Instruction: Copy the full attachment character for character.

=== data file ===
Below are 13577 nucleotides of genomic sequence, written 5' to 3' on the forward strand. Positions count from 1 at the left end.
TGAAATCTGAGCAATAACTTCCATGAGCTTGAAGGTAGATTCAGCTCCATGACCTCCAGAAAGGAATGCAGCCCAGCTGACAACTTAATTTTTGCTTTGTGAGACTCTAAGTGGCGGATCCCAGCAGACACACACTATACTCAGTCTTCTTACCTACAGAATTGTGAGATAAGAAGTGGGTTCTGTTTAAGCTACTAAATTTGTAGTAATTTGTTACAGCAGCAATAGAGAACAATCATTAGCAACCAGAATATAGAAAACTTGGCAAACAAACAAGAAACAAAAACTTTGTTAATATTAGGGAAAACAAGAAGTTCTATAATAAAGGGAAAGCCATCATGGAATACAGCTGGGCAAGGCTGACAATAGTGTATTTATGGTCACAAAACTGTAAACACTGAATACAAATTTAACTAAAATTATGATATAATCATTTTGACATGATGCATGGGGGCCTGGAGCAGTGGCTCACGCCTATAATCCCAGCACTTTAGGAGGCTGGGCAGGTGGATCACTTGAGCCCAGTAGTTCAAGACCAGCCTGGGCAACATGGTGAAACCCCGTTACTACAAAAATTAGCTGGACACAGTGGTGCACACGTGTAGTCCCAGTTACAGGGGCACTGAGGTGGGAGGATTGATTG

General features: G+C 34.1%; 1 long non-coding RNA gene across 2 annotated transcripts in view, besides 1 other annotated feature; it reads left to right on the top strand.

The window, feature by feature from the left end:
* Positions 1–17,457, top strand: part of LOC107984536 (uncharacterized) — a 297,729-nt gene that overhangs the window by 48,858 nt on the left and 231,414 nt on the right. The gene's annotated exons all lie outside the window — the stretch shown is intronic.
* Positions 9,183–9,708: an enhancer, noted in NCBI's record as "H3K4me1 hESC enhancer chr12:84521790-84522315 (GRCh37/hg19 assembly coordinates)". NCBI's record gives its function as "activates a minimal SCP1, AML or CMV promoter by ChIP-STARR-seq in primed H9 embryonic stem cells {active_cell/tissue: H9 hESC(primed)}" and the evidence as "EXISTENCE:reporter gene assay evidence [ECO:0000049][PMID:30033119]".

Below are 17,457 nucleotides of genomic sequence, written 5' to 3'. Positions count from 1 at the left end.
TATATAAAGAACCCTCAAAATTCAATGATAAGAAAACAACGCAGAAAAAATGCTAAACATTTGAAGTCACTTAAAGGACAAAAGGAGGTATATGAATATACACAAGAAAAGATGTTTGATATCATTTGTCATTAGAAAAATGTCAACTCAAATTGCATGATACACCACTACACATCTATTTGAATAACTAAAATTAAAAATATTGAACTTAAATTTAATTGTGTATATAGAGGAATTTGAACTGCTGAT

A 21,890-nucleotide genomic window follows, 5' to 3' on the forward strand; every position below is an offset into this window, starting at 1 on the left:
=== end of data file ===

Below are 13577 nucleotides of genomic sequence, written 5' to 3' on the forward strand. Positions count from 1 at the left end.
TGAAATCTGAGCAATAACTTCCATGAGCTTGAAGGTAGATTCAGCTCCATGACCTCCAGAAAGGAATGCAGCCCAGCTGACAACTTAATTTTTGCTTTGTGAGACTCTAAGTGGCGGATCCCAGCAGACACACACTATACTCAGTCTTCTTACCTACAGAATTGTGAGATAAGAAGTGGGTTCTGTTTAAGCTACTAAATTTGTAGTAATTTGTTACAGCAGCAATAGAGAACAATCATTAGCAACCAGAATATAGAAAACTTGGCAAACAAACAAGAAACAAAAACTTTGTTAATATTAGGGAAAACAAGAAGTTCTATAATAAAGGGAAAGCCATCATGGAATACAGCTGGGCAAGGCTGACAATAGTGTATTTATGGTCACAAAACTGTAAACACTGAATACAAATTTAACTAAAATTATGATATAATCATTTTGACATGATGCATGGGGGCCTGGAGCAGTGGCTCACGCCTATAATCCCAGCACTTTAGGAGGCTGGGCAGGTGGATCACTTGAGCCCAGTAGTTCAAGACCAGCCTGGGCAACATGGTGAAACCCCGTTACTACAAAAATTAGCTGGACACAGTGGTGCACACGTGTAGTCCCAGTTACAGGGGCACTGAGGTGGGAGGATTGATTG

General features: G+C 34.1%; 1 long non-coding RNA gene across 2 annotated transcripts in view, besides 1 other annotated feature; it reads left to right on the top strand.

The window, feature by feature from the left end:
* Positions 1–17,457, top strand: part of LOC107984536 (uncharacterized) — a 297,729-nt gene that overhangs the window by 48,858 nt on the left and 231,414 nt on the right. The gene's annotated exons all lie outside the window — the stretch shown is intronic.
* Positions 9,183–9,708: an enhancer, noted in NCBI's record as "H3K4me1 hESC enhancer chr12:84521790-84522315 (GRCh37/hg19 assembly coordinates)". NCBI's record gives its function as "activates a minimal SCP1, AML or CMV promoter by ChIP-STARR-seq in primed H9 embryonic stem cells {active_cell/tissue: H9 hESC(primed)}" and the evidence as "EXISTENCE:reporter gene assay evidence [ECO:0000049][PMID:30033119]".

Below are 17,457 nucleotides of genomic sequence, written 5' to 3'. Positions count from 1 at the left end.
TATATAAAGAACCCTCAAAATTCAATGATAAGAAAACAACGCAGAAAAAATGCTAAACATTTGAAGTCACTTAAAGGACAAAAGGAGGTATATGAATATACACAAGAAAAGATGTTTGATATCATTTGTCATTAGAAAAATGTCAACTCAAATTGCATGATACACCACTACACATCTATTTGAATAACTAAAATTAAAAATATTGAACTTAAATTTAATTGTGTATATAGAGGAATTTGAACTGCTGAT

A 21,890-nucleotide genomic window follows, 5' to 3' on the forward strand; every position below is an offset into this window, starting at 1 on the left: